Isaac has a passion for coding, and has knowledge on web design, web development, and programming in general.
Variables declared both ways can store values, be it primitive values or objects, and may be initialized when created. They may also be null or undefined.
But now you want to know: what is the difference between var and let? The answer is scope.
In a second function called subtractTwo(), we expect to receive a number as a parameter, from which we intend to deduct 2 and return the result. But we are doing something wrong here. When deducting 2 from the parameter’s value, we use the numberTwo variable that we declared and initialized in our addTwo() function. By doing so, we are incorrectly assuming that the numberTwo variable is accessible outside its function, when in fact it is not.
Notice that this eventually causes our code to have an error. In Line 12, we pass in the value 10, which is stored in our global variable myNumber, to our addTwo() function. The output in the console is as expected, as we get the number 12.
The reason for this is clearly stated. The numberTwo variable that we are trying to access in Line 9 is inaccessible. It is thus not recognized, and because we have not declared any variable with the same name in our subtractTwo() function, there is no valid location in memory to reference, hence the error.
Understanding Scope Hierarchy
The latter is visible anywhere within the function. Finally, we have another function called childScope(), which has a local variable called accessHere. As you might have guessed by now, that variable can only be accessed in the function within which it is declared.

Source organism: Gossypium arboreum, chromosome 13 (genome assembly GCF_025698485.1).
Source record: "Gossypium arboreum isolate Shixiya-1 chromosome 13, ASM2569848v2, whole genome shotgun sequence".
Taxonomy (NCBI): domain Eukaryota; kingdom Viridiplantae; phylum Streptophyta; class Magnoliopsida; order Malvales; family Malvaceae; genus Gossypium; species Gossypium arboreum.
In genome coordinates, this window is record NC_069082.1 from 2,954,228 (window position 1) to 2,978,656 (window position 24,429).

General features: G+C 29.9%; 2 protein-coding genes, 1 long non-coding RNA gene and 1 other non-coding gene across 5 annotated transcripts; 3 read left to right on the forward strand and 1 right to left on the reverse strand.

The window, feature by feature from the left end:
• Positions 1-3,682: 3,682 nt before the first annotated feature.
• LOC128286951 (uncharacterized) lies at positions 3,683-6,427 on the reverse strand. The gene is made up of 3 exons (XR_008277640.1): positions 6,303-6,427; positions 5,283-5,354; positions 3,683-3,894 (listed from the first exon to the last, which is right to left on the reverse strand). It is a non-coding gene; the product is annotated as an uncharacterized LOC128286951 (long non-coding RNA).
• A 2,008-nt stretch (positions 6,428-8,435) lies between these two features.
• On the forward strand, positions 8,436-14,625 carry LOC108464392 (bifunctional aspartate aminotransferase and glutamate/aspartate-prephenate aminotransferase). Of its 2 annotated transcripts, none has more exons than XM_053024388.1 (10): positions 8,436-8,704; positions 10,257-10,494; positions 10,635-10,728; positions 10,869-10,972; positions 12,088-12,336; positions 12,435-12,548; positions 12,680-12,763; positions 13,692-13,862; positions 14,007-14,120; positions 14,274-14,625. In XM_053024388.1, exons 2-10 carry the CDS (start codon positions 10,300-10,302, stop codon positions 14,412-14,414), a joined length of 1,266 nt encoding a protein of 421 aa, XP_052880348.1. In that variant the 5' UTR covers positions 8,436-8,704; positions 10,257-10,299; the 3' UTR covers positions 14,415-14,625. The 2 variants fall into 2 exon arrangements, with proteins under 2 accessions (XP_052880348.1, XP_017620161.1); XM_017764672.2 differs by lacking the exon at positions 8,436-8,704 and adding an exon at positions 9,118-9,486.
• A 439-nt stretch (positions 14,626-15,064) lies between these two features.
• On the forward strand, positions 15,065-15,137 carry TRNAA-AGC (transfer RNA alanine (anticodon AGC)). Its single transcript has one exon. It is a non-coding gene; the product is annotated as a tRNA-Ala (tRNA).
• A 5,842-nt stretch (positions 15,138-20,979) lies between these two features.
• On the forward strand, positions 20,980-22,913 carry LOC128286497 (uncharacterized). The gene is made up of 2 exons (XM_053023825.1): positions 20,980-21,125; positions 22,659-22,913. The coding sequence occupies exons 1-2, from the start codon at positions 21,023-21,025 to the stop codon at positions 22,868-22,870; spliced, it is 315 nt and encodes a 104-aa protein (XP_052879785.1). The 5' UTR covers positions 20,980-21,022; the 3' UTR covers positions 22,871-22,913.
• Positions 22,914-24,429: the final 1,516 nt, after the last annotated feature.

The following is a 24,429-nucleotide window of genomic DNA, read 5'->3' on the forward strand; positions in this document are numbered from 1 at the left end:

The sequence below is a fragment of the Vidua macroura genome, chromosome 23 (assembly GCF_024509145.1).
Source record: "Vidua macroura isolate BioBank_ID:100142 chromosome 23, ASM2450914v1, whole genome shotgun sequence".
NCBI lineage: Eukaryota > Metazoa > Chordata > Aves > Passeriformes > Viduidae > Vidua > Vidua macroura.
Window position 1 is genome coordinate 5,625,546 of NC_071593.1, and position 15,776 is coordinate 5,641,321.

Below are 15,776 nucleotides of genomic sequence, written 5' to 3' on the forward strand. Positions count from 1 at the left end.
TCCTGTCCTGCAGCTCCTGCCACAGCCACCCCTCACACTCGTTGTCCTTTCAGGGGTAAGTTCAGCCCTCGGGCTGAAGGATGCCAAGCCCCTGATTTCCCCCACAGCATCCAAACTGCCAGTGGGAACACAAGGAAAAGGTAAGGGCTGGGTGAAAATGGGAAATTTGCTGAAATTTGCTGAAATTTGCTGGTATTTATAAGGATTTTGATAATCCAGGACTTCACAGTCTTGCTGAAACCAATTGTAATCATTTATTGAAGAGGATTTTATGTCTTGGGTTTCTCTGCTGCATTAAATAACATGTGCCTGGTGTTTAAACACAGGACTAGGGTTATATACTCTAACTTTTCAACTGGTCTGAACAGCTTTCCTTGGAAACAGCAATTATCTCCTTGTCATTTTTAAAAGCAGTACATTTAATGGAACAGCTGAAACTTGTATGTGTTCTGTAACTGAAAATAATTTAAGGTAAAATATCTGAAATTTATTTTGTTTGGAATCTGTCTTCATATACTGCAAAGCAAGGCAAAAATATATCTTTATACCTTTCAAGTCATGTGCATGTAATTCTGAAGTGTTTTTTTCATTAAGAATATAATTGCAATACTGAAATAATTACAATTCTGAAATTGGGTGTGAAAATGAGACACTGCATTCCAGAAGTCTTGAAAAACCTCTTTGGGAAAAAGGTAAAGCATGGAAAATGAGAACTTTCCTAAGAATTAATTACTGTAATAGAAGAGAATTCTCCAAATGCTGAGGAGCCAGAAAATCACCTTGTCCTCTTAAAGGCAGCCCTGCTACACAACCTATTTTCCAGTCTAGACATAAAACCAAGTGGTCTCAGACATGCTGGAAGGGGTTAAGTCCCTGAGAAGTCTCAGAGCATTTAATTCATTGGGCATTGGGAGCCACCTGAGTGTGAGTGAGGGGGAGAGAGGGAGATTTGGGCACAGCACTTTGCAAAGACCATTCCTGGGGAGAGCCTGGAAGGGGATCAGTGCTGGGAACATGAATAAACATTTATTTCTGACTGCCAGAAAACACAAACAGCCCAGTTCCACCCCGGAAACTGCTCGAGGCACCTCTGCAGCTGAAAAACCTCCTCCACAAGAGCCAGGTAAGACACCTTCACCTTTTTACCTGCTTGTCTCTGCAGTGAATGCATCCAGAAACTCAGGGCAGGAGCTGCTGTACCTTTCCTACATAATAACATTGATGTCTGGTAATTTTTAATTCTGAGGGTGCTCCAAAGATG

But our code generates an error, and that is because of a mistake in Line 13. On Line 16 when we call the parentScope() function, the console logging statements in both Line 11 and Line 13 get executed. Though the accessEverywhere variable gets logged without any issue, the execution of our code stops when we try to output the value of the accessHere variable in Line 13. The reason for that is that the variable in question was declared in the childScope() function and is therefore not visible to the parentScope() function.
Thankfully, there is an easy solution to that. We simply need to call the childScope() function without our parentScope() function definition.
You have seen examples of function-scoped variables above. Block scoped, nevertheless, means that the variable is only visible within the block of code within which it is declared. A block can be anything within curly brackets; take if/else statements and loops, for instance.
The piece of code above, with its comments, is self-explanatory. Let’s replicate it and make a couple of changes. In Line 3, we will use the let keyword, then try to access the hello variable in Line 4. You will see that our code will generate an error because of Line 6, as accessing a variable declared with let outside of its block scope is not allowed.
Should I use var or let?